Realism Lesson 4

Print

The Setting Tells the Tale (Elementary)

Download this Lesson

The Setting Tells the Tale is appropriate for elementary students. From Ordinary to Extraordinary, Lesson Three, is appropriate for secondary students.

Objectives

  1. Students will be able to use the positioning of a character to create drama or help tell a story.
  2. Students will be able to use setting to create drama or help tell a story.

Arizona Visual Arts Standards

  • CREATE: Meanings & Purposes: PO 101: Select and use subject matter and/or symbols in his or her artwork.
  • CREATE: Meanings & Purposes: PO 201: Explain purposeful use of subject matter, symbols and/or themes in his or her artwork.
  • CREATE: Quality: PO 101 & 201: Identify successful aspects of his or her own artwork and possible revisions.

Preparation

  • Preview The Setting Tells the Tale PowerPoint.
  • If your students need help with basic shading, How did they do that? PowerPoint in the elementary Masters of Illusion unit may be useful.
  • If you are considering extending this drawing project into bookmaking, view Making My Own Book Power-Point in the Read Me a Picture unit to see several simple bookmaking processes.

Resources and Supplies

Supplementary

Activities
Review: Review the theme in life that “Each of us has a point of view that affects how we see and respond
to our world” and the theme in art that “Artists manipulate the viewer’s point of view to create drama in
their artwork.”
 
Also review the unit’s three key questions. Lessons One and Two focus on questions to help students better understand another artist’s work. In this lesson they will focus on versions of those questions to help them make decisions in their own artwork.

  1. What point of view did the artist choose for this artwork? (What point of view shall I choose for my artwork?)
  2. How has the artist positioned objects/characters within the setting of the artwork? (What object/character and setting shall I choose for my artwork?)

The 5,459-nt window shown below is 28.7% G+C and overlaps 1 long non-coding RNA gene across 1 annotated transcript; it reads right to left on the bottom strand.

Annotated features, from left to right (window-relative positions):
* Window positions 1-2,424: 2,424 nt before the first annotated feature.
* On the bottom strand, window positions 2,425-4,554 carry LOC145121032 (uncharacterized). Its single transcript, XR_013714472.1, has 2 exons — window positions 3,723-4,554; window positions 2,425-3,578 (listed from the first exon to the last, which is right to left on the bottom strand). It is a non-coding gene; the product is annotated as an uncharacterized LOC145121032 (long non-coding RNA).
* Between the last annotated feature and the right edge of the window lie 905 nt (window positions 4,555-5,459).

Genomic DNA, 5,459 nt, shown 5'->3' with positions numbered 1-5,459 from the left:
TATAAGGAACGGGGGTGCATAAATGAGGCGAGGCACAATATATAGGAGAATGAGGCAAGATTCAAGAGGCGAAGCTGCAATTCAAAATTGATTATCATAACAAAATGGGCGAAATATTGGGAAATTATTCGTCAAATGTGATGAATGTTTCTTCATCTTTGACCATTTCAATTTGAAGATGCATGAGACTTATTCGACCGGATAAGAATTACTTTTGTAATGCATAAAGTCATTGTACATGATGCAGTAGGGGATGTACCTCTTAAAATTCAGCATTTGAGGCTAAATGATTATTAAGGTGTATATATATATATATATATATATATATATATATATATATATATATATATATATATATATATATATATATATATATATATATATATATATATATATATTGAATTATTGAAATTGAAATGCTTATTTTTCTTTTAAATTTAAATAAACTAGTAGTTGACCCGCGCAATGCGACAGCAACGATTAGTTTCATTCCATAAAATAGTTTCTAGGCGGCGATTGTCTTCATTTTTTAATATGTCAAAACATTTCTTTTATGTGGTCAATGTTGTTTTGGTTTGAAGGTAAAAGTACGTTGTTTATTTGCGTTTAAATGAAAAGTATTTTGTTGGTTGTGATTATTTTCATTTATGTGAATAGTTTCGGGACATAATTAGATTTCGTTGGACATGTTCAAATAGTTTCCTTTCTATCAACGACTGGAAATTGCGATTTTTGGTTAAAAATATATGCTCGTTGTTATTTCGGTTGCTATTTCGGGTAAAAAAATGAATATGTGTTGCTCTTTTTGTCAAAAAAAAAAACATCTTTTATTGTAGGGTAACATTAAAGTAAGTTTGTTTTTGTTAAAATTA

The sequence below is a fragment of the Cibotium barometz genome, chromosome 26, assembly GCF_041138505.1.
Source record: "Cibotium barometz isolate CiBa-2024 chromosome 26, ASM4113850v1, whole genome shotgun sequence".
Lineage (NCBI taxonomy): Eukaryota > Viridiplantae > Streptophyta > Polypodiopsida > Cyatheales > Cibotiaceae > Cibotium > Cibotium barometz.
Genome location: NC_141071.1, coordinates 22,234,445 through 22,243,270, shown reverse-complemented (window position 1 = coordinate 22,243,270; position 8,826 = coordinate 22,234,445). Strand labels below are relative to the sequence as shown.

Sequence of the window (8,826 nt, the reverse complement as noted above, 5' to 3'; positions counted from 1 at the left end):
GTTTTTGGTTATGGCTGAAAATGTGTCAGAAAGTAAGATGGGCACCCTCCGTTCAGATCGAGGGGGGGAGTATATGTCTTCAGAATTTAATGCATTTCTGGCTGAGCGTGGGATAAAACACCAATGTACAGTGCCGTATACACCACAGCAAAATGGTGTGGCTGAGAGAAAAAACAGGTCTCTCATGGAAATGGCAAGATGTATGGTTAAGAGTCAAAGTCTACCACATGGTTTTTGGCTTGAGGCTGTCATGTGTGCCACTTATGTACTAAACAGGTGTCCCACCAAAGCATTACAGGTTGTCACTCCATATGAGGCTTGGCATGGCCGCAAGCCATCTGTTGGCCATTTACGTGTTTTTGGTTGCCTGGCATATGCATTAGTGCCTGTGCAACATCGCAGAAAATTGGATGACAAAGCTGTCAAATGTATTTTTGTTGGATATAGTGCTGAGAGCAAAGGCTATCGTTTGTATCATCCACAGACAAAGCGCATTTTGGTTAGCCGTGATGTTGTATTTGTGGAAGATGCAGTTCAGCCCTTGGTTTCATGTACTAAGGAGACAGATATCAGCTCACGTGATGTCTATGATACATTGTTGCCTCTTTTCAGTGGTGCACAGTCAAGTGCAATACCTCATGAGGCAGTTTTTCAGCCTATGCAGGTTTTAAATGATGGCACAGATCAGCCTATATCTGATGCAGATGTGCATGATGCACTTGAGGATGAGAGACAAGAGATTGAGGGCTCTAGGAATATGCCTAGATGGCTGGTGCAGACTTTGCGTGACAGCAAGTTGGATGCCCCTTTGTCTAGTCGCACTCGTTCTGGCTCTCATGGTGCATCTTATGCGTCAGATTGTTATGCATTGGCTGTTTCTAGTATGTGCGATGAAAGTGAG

3. How can an artist’s choices create drama or help tell a story? (How can I increase drama or tell a story in my artwork?)

Definition and Examples: Display the first two slides of The Setting Tells the Tale PowerPoint to define a setting as the things that surround the main subject in an artwork.

Guided Practice: Display and discuss slides 3-8 to illustrate a variety of settings and show how they dramatize the main subject or help tell a story about it.

Review: Display slides 9-14 to remind students that objects look different in different positions and viewed from different points of view.

Assignment: Explain to students that they are to demonstrate what they’ve learned by making a drawing that tells a story. Display slide 15 to show characters student might choose and slides 16-19 to help students think about stories.

Step-By-Step-Instructions: Show slides 20-25 to illustrate steps:

  • Slide 20: Select a “character” or main subject and think about its position or point of view.
  • Slide 21: Create a setting for your character. First, make a light sketch. Then trace lines and finally add some color.
  • Slide 22: Give your drawing a title.
  • Slides 23 & 24: An elementary student’s drawings of his dog in different settings, complete with titles.
  • Slide 25: Review of steps in the assignment.